The costumes are the key.
Miss Bala stars Stephanie Sigman as a young woman from Tijuana who goes to the wrong nightclub and gets played as a pawn in a war between drug runners and government agents. The movie flirts with exploitation throughout, yet the way it handles costuming is a testimony to its feminist credentials (Anna Terrazas has costume design credit). Laura, Sigman’s character, rarely gets to choose what she wears. From the organizers of the beauty contest she enters to the cartel leader who kidnaps her to the general who sees her as his prize, she’s constantly being shoved into one outfit or another. Tellingly, though she enters that pageant willingly, unlike the other contestants she doesn’t change into her audition dress until the very last minute.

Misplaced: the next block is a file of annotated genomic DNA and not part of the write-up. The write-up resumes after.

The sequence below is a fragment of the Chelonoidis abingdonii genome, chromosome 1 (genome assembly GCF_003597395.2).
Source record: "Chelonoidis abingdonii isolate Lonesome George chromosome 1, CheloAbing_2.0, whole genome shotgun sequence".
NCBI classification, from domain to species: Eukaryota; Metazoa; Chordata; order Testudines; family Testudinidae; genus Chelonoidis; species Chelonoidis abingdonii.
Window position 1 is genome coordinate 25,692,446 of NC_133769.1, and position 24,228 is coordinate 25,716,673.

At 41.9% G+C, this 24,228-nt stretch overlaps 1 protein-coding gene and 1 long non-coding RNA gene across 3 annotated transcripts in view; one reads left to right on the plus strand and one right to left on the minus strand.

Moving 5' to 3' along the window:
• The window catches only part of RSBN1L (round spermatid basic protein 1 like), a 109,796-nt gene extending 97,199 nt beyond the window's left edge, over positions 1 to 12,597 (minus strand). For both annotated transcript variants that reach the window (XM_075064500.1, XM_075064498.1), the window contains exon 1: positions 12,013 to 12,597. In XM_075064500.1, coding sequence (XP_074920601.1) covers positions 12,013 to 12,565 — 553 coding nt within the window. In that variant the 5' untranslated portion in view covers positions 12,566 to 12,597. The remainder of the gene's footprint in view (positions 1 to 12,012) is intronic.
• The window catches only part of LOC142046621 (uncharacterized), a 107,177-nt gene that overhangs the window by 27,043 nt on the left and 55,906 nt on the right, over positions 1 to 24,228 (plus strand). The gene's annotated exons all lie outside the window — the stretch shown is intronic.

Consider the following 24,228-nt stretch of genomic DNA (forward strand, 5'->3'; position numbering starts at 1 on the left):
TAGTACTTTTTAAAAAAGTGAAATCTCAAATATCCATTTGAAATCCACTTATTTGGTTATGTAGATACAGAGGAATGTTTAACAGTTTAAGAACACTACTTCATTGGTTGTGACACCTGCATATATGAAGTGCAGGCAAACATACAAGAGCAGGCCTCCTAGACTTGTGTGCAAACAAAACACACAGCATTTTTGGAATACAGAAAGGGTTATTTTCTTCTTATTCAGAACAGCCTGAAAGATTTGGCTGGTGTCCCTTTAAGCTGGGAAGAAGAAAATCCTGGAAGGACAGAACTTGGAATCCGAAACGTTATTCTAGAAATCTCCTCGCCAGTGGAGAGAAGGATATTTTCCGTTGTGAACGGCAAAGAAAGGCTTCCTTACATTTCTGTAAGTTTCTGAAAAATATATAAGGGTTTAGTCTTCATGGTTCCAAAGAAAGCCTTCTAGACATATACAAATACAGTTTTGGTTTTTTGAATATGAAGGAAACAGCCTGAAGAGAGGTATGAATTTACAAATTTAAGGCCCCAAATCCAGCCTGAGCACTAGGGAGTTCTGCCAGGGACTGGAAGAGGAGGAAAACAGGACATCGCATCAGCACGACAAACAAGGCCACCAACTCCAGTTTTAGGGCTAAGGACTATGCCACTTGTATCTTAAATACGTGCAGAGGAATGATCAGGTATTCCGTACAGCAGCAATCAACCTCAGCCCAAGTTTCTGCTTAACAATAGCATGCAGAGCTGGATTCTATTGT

All of this suggests that Sigman is largely used as a model by the film, and indeed it’s a performance comprised of facial expressions more than dialogue delivery. Sigman still palpably conveys everything Laura is going through: her terror, anger, and disgust, all while projecting a stoic surface. When director and co-writer Gerardo Naranjo is not focused on Sigman’s face, he employs patient pans and uninterrupted tracking shots to create the sense of a neutral observer. And what the camera sees is a woman desperately negotiating her way through an abusive maze of men on both sides of the law. In Miss Bala, sexism doesn’t take sides, but is rather a harrowing, pervasive, dehumanizing force that even turns fashion into a weapon.